What’s the identity of your defense going to be?
August camp is right around the corner and that’s the question most defensive coordinators will be sorting out during camp.
The best coaches will get the most out of their talent and tailor their schemes to fit their personnel. It’s something TCU has done extremely well over the last ten years, five of which the Horned Frogs have led the nation in total defense.
Head coach Gary Patterson carefully explained to the Star Telegram the reason for the traditionally strong and successful defensive units at TCU. The Horned Frogs have always based out of the 4-2-5, but adjusted the philosophy each year to fit the players' strengths.
Patterson said, “We have tradition, so that's something we talk about, and we talk about it in recruiting. But out on the field now we're a whole new defense again. We did it differently all five times.”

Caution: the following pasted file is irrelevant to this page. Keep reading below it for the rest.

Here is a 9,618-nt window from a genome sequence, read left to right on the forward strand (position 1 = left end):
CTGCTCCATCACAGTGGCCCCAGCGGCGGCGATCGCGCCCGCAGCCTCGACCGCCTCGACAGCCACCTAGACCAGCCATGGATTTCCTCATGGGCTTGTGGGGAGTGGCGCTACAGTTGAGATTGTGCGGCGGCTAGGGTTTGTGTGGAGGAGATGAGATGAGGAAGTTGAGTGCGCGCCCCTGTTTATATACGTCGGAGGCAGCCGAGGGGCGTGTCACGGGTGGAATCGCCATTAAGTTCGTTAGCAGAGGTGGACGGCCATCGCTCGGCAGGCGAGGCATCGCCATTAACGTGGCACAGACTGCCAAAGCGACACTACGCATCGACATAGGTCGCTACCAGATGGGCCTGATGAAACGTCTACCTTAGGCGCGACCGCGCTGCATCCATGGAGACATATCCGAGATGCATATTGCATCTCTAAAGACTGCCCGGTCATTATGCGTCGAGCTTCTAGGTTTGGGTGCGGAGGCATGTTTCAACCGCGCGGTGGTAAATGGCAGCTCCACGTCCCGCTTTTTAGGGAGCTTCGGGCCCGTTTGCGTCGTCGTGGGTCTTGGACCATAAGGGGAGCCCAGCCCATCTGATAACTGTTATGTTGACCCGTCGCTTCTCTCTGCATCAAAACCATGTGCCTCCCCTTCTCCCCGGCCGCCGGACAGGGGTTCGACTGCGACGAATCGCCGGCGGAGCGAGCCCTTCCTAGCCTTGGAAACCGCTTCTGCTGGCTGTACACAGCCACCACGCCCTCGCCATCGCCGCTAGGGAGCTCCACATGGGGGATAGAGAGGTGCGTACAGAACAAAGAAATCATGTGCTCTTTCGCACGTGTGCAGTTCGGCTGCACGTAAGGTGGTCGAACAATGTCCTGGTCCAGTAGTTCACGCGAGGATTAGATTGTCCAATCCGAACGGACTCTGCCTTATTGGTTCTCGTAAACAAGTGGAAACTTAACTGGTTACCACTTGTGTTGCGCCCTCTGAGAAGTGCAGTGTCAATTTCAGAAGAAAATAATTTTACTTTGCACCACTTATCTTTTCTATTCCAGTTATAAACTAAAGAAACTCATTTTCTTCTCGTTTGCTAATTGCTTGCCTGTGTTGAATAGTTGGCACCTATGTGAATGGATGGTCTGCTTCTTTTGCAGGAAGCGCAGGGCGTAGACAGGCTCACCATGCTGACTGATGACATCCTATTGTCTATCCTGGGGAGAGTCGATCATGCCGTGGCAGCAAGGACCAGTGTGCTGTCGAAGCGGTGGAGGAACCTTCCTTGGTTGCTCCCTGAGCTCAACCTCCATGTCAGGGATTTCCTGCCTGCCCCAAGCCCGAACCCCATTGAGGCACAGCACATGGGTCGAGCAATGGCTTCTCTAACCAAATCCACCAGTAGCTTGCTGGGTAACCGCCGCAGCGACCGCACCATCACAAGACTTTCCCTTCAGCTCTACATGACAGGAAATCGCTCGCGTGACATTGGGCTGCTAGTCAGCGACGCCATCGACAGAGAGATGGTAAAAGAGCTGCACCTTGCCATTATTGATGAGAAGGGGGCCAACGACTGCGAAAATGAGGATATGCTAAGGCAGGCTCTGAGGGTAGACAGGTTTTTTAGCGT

“In 2000, we had 10 NFL guys and we hardly blitzed at all, playing base defense and only blitzed 6 percent of the time. In 2002, our personnel was different and we man-blitzed 43 percent of the time. In 2008, we were a zone-blitz, two shell team, that's what we did the best. In 2009, we were a four-man rush team because we could run. In 2010, 50 percent of the time we held offenses to three and out. When you get teams down to six possessions you're going to have a chance to win. You just have to find what you're good at.”
“Last year we weren't very good in red-zone defense. The key was, teams didn't get there, so it didn't make any difference. Our whole thing comes down to how many touchdown passes do you give up in a year. We want to average one a game. The last three years we've allowed eight, 10 and 10. We're going to have people in the box to stop the run. Stopping the run and don't give up big touchdown passes, don't give up the big play.”
TCU opens at Air Force, then travels to Baylor.